lecture_18

lecture_18 - 97 The Bohr Theory, Matter Waves, and Quantum...

Info iconThis preview shows pages 1–3. Sign up to view the full content.

View Full Document Right Arrow Icon
97 The Bohr Theory, Matter Waves, and Quantum Theory At the beginning of the 20 th century, classical physics was thought to be in “good shape”. There were only a few problems that could not be explained by Newton’s Laws. Matter was described by Newton’s Laws, and light was described as a wave, in accordance with Maxwell’s equations. Light waves are characterized by a speed, a wavelength, and a frequency: This relation is given by ν = c/ λ . As the frequency increases, the wavelength decreases. The electromagnetic spectrum shows that visible radiation is in the wavelength range from 400 to 700 nm. Some of the problems that could not be understood with the classical theory included: Blackbody radiation – the distribution of wavelengths of light emitted by an object at a given temperature The photoelectric effect The line spectrum of hydrogen Ultraviolet Catastrophe” Blackbody radiation can be understood as follows: put a fireplace poker in the fireplace. First, it glows dull red, then orange, then yellow. Analyze the light with a prism. The results are shown in the figure. Note that as T increases, the maximum in the wavelength shifts to shorter values. Theory said that oscillators associated with the atoms in the lattice emitted light. Classically, the average value of the energy of one of these oscillators is . kT = ε The result is the Ultraviolet Catastrophe, indicated by the red line.
Background image of page 1

Info iconThis preview has intentionally blurred sections. Sign up to view the full version.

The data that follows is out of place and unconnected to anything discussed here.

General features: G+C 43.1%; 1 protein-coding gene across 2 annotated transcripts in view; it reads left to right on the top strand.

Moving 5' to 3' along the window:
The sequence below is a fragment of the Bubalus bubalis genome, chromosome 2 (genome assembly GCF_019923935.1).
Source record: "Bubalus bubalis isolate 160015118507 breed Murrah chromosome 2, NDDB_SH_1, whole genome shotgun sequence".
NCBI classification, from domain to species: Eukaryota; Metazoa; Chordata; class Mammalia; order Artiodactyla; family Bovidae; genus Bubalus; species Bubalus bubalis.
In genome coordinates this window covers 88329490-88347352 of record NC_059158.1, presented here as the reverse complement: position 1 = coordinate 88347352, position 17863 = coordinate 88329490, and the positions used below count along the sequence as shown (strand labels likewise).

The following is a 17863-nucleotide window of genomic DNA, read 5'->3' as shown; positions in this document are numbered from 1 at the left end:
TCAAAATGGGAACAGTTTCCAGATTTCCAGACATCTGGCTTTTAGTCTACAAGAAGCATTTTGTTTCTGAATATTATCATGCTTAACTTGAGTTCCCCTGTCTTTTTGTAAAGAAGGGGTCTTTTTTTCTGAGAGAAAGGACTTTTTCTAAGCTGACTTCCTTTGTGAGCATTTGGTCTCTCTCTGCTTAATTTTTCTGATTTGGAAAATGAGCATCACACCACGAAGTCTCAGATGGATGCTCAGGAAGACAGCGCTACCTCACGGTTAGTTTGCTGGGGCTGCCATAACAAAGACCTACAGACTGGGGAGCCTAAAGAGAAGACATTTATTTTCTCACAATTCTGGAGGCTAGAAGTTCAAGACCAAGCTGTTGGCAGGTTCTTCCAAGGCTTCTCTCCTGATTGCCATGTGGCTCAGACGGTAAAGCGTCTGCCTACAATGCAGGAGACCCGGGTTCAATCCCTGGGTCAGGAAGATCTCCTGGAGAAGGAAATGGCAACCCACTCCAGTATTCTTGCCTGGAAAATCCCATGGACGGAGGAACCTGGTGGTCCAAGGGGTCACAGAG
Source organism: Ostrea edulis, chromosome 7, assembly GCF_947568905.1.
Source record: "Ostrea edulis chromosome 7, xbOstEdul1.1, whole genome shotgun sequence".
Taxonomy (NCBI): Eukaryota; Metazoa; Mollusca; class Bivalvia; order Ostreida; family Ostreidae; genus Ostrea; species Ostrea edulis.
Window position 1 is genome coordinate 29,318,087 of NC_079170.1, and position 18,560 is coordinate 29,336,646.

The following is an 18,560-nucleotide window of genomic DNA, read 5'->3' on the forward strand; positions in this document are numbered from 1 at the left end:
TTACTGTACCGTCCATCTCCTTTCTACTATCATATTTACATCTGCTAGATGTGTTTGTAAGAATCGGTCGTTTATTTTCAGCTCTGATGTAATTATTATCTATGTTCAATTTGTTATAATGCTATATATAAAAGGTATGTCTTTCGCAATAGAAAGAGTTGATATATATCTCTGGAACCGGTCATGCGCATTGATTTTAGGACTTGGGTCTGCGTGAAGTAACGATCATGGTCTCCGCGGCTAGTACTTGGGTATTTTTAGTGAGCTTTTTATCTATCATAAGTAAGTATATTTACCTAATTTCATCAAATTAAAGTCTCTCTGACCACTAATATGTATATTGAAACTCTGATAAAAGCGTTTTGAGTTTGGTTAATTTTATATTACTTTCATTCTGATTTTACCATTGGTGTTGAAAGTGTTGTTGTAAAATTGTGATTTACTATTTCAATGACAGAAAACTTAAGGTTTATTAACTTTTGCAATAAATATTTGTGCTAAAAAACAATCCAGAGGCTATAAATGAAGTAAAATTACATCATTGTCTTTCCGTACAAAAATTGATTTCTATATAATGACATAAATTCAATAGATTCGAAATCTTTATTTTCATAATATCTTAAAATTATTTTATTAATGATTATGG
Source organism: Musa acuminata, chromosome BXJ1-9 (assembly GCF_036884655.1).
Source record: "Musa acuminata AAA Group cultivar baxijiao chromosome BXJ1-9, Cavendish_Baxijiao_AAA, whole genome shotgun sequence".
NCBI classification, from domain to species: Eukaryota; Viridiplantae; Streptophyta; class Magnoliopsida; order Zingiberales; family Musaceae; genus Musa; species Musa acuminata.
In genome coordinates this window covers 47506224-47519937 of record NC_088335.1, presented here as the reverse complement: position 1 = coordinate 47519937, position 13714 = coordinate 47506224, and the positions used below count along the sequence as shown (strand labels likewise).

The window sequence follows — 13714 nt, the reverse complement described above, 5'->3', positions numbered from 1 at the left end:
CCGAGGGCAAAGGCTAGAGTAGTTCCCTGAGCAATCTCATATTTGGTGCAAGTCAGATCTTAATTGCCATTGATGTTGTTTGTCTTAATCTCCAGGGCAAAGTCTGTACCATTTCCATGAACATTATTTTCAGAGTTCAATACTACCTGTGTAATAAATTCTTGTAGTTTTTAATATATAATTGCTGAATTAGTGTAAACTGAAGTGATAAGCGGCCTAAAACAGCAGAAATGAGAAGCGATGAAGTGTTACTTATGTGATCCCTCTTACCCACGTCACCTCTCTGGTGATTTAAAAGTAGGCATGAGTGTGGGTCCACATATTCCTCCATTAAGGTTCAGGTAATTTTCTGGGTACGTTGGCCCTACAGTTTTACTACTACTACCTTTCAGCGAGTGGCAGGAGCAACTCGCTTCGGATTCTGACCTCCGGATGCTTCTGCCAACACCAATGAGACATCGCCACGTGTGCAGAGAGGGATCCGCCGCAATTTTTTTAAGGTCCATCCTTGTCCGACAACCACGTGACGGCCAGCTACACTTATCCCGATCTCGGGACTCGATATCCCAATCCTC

View Full DocumentRight Arrow Icon
98 Planck said that the energy of an oscillator was proportional to a fundamental “quantum”, with energy nh ν . He used the Maxwell-Boltzmann distribution to calculate the average value: Let P( ε ) = the distribution function Then, for Planck’s model, () × = ε energies energy energy of . prob 1 e h nh ) ( P kT h energies ν = ν × ε = ε ν This last expression has the right behavior (goes to zero) at short wavelengths (high frequencies), and also at long wavelengths. By data fitting, Planck was able to fit the data in the plot. He found that a value of h = 6.6 × 10 -34 J sec fit the data. Planck won the Nobel Prize in 1918 for this work. Photoelectric effect:
Background image of page 2
Image of page 3
This is the end of the preview. Sign up to access the rest of the document.

This note was uploaded on 04/16/2008 for the course CHM 132 taught by Professor Farrar during the Spring '08 term at Rochester.

Page1 / 6

lecture_18 - 97 The Bohr Theory, Matter Waves, and Quantum...

This preview shows document pages 1 - 3. Sign up to view the full document.

View Full Document Right Arrow Icon
Ask a homework question - tutors are online